• tell tenants to inform the landlord if the hot water system is not heating properly or if there are any other problems with the system
  • tell the landlord if the cold water system is not running cold
  • tell tenants to keep the water turned over

A copy of each prepared report is given to the tenants on occupation and this provides valuable advice and guidelines to follow.

Unoccupied premises

The risk from Legionella may increase if the property is unoccupied even for a short period. It is important that water is not left to stand in the hot or cold water systems. As a general rule, all outlets on hot and cold water systems should be used at least once a week for at least 2 minutes to maintain a degree of water flow and minimise the chances of stagnation. For long periods consider draining the system. Make sure that the system is flushed through when it is re-occupied by running all outlets for at least 2 minutes.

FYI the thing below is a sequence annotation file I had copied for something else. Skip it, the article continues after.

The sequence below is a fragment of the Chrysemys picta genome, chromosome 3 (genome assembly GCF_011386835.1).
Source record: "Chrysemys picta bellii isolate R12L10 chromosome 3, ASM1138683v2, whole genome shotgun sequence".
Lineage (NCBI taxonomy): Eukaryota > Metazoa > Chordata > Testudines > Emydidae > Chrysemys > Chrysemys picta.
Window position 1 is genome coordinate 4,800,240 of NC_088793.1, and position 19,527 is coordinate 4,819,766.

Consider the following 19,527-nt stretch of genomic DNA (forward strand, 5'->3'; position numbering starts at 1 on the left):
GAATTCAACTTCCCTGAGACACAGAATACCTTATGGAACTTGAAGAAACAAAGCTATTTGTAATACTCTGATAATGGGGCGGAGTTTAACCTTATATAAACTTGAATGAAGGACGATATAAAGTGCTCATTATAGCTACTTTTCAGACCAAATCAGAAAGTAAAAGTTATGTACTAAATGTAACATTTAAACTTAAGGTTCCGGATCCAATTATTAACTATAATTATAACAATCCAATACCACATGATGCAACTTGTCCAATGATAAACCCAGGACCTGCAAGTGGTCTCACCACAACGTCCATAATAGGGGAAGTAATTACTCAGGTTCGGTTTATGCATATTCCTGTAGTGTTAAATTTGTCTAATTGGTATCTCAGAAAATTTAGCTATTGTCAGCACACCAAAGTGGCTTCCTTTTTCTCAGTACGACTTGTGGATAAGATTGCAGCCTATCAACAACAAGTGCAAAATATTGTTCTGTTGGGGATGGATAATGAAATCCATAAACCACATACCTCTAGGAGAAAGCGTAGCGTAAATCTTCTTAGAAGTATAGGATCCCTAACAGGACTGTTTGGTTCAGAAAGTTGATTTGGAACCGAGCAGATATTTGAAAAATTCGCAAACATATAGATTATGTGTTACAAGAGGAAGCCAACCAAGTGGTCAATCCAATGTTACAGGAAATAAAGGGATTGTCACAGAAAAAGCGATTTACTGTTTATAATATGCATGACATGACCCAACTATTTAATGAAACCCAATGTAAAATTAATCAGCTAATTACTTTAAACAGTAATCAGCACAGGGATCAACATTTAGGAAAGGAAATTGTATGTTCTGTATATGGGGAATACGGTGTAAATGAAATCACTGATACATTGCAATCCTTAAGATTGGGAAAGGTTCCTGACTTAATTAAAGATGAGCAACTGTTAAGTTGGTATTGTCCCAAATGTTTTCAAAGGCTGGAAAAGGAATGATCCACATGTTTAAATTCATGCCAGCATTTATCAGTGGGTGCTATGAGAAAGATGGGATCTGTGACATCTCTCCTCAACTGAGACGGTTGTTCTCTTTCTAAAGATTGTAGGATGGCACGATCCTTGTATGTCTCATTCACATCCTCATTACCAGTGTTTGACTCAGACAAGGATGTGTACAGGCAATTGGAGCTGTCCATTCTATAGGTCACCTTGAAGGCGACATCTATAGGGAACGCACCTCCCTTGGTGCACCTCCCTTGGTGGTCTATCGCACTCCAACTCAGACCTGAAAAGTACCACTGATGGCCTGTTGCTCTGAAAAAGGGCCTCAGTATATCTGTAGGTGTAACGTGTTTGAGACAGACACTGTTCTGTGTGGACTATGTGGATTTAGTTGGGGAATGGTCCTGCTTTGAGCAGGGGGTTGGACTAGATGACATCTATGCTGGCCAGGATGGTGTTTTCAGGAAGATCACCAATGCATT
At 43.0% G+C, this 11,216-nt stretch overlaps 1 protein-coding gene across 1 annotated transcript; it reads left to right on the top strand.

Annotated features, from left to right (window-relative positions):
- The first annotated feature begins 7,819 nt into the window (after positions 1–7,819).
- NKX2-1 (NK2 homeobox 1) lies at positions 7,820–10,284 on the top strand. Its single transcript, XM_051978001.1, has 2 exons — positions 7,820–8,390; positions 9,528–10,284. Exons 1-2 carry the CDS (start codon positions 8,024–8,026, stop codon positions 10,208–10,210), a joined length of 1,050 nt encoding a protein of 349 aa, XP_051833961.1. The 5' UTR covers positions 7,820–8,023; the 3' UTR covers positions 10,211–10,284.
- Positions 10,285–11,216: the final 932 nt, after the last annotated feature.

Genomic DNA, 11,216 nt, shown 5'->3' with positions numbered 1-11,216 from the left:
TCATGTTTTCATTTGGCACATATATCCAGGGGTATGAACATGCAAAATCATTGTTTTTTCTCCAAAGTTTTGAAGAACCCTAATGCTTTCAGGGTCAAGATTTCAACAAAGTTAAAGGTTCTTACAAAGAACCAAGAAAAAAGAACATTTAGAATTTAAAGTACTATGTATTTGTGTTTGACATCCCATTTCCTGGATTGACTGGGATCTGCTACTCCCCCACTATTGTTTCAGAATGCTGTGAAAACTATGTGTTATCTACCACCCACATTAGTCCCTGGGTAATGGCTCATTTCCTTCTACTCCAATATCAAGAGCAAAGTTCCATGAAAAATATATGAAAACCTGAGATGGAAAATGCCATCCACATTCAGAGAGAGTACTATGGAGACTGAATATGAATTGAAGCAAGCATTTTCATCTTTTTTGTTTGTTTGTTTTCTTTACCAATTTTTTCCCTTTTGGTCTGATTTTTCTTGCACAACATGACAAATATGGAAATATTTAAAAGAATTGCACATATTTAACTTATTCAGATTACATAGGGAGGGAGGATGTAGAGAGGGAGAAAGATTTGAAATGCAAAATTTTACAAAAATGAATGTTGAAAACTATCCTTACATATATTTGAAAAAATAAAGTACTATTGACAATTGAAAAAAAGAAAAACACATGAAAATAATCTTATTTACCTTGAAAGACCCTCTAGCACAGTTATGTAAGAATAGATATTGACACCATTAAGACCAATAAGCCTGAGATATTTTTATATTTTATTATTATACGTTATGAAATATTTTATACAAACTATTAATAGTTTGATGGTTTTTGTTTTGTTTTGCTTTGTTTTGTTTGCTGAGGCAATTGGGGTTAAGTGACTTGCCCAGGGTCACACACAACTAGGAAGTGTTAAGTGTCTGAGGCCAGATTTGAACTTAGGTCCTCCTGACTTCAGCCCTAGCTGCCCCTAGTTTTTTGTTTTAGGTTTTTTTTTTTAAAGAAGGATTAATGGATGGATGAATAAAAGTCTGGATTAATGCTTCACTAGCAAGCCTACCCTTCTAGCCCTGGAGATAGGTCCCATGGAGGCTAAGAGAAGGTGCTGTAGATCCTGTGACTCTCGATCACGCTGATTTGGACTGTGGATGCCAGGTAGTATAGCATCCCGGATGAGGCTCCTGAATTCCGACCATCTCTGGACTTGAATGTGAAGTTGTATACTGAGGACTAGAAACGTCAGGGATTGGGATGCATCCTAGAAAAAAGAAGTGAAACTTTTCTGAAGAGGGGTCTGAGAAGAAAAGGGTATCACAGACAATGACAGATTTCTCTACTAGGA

What happens if the landlord does not carry out his/her obligations?

The consequences can be serious. Landlords / Agents are legally required to manage properties so as not to expose tenants, residents and visitors to risk. Heavy fines or even imprisonment can be imposed especially if someone were to unfortunately die. Landlords/Agents can be prosecuted even if there is an exposure to risk without anyone actually becoming ill.

The Furniture and Furnishings (Fire) (Safety) Regulations 1988 (as amended in 1993)

All upholstery and upholstered furnishings, eg sofas, armchairs, mattresses, pillows, supplied as part of the tenancy must comply with current fire resistance standards. Items such as carpets, curtains and bedding are not included and any furniture manufactured prior to 1950 will be exempt providing that they have not been re-upholstered with an illegal filling. Such furnishings must carry the appropriate permanent labels to show that they comply. Any furnishings which do not comply with the regulations must be removed prior to the commencement of the tenancy.

Electrical Safety